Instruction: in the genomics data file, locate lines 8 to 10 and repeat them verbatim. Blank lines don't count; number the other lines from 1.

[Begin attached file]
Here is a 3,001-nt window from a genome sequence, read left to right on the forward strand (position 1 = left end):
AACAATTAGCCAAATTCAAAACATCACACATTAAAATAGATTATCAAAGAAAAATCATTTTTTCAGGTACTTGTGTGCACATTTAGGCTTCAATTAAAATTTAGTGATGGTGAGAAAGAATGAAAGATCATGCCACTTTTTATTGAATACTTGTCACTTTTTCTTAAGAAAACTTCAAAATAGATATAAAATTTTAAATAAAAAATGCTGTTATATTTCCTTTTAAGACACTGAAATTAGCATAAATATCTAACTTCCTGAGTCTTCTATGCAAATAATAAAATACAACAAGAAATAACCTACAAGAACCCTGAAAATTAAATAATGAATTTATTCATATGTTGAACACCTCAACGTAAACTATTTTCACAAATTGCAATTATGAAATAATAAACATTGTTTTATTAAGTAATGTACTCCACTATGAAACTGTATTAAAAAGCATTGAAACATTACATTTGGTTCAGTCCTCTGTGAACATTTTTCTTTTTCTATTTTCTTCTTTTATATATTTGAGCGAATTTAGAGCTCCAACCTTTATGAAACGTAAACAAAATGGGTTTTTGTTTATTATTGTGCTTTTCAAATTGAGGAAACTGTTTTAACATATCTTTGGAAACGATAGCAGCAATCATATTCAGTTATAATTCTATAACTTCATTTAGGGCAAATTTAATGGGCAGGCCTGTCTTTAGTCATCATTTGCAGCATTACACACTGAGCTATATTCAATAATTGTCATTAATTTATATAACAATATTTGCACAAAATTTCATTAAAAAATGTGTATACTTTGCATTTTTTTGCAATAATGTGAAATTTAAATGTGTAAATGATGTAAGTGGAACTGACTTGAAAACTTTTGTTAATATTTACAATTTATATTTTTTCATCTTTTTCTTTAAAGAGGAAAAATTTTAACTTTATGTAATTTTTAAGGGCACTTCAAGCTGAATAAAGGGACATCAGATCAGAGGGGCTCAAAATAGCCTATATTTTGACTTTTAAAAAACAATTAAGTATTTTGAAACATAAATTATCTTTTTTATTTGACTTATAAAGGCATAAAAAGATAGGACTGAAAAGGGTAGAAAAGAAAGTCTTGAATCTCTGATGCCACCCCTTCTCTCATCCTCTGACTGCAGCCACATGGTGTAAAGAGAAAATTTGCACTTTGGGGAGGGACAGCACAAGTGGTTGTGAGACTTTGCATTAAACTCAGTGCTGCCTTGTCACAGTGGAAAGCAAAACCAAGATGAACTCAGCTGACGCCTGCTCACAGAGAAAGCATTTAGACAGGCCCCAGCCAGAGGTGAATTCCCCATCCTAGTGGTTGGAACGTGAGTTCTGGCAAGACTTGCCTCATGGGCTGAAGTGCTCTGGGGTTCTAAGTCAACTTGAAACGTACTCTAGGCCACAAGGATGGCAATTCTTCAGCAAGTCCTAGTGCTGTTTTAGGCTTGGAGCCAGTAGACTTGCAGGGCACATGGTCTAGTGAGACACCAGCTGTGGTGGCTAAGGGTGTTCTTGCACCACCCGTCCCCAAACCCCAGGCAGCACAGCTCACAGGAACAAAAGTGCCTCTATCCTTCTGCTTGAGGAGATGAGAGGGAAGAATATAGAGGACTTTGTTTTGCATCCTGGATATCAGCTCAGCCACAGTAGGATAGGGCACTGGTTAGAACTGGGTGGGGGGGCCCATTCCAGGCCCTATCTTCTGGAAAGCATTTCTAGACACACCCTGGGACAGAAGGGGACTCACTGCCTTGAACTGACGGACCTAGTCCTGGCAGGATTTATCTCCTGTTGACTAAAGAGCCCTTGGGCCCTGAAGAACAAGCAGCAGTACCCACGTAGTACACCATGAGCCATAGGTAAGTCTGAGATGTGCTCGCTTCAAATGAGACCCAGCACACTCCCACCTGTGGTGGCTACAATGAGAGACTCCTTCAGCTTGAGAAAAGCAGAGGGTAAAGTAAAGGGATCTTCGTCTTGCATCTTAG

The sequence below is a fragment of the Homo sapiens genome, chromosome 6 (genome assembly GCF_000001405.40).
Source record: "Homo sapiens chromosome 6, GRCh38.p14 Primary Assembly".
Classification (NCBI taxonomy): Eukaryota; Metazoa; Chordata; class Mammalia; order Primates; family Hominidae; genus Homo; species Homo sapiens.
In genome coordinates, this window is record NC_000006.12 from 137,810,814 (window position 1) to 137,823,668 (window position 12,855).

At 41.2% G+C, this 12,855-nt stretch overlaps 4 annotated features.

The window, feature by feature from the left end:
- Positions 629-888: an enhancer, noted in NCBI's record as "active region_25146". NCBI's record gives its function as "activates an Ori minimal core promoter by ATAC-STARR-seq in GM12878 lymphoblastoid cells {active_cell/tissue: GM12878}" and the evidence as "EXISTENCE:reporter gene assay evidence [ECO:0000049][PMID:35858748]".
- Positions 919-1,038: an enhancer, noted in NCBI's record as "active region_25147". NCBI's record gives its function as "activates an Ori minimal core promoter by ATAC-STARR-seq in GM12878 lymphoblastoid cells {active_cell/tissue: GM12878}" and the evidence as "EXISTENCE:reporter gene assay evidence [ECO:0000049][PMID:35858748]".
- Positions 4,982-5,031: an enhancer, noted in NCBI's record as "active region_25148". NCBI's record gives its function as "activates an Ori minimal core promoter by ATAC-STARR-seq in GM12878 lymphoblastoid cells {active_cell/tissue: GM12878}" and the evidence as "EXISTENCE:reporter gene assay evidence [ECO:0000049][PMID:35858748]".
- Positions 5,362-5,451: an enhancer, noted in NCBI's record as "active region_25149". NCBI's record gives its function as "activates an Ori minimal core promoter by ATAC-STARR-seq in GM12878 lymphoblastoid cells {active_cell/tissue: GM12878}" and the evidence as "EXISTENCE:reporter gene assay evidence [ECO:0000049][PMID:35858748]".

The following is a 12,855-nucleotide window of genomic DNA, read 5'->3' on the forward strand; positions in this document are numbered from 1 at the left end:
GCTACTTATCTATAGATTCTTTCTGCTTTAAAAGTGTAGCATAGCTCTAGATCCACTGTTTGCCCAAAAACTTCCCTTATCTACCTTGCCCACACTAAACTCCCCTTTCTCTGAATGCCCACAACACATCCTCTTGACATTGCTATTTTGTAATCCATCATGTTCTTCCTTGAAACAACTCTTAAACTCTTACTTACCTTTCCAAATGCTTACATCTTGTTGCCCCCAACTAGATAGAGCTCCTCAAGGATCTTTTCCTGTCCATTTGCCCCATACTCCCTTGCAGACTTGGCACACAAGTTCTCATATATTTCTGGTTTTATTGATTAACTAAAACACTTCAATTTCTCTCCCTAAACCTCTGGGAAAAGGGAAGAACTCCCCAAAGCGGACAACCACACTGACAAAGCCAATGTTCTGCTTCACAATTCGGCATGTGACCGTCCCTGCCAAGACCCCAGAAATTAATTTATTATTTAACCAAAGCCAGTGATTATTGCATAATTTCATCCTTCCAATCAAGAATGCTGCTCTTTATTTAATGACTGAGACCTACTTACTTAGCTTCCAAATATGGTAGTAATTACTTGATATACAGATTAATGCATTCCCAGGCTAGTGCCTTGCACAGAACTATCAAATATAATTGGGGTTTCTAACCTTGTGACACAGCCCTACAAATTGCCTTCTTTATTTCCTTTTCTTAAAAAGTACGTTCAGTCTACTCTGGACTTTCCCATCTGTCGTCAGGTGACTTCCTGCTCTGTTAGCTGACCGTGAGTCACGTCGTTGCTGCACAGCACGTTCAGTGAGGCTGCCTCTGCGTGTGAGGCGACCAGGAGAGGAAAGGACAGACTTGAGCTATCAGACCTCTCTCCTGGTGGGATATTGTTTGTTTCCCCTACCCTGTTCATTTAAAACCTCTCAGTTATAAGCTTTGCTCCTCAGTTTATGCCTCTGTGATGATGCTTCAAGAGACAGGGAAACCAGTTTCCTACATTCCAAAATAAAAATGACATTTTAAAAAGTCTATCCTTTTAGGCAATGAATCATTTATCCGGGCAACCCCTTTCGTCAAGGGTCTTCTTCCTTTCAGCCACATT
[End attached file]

The window, feature by feature from the left end:
- Positions 629-888: an enhancer, noted in NCBI's record as "active region_25146". NCBI's record gives its function as "activates an Ori minimal core promoter by ATAC-STARR-seq in GM12878 lymphoblastoid cells {active_cell/tissue: GM12878}" and the evidence as "EXISTENCE:reporter gene assay evidence [ECO:0000049][PMID:35858748]".
- Positions 919-1,038: an enhancer, noted in NCBI's record as "active region_25147". NCBI's record gives its function as "activates an Ori minimal core promoter by ATAC-STARR-seq in GM12878 lymphoblastoid cells {active_cell/tissue: GM12878}" and the evidence as "EXISTENCE:reporter gene assay evidence [ECO:0000049][PMID:35858748]".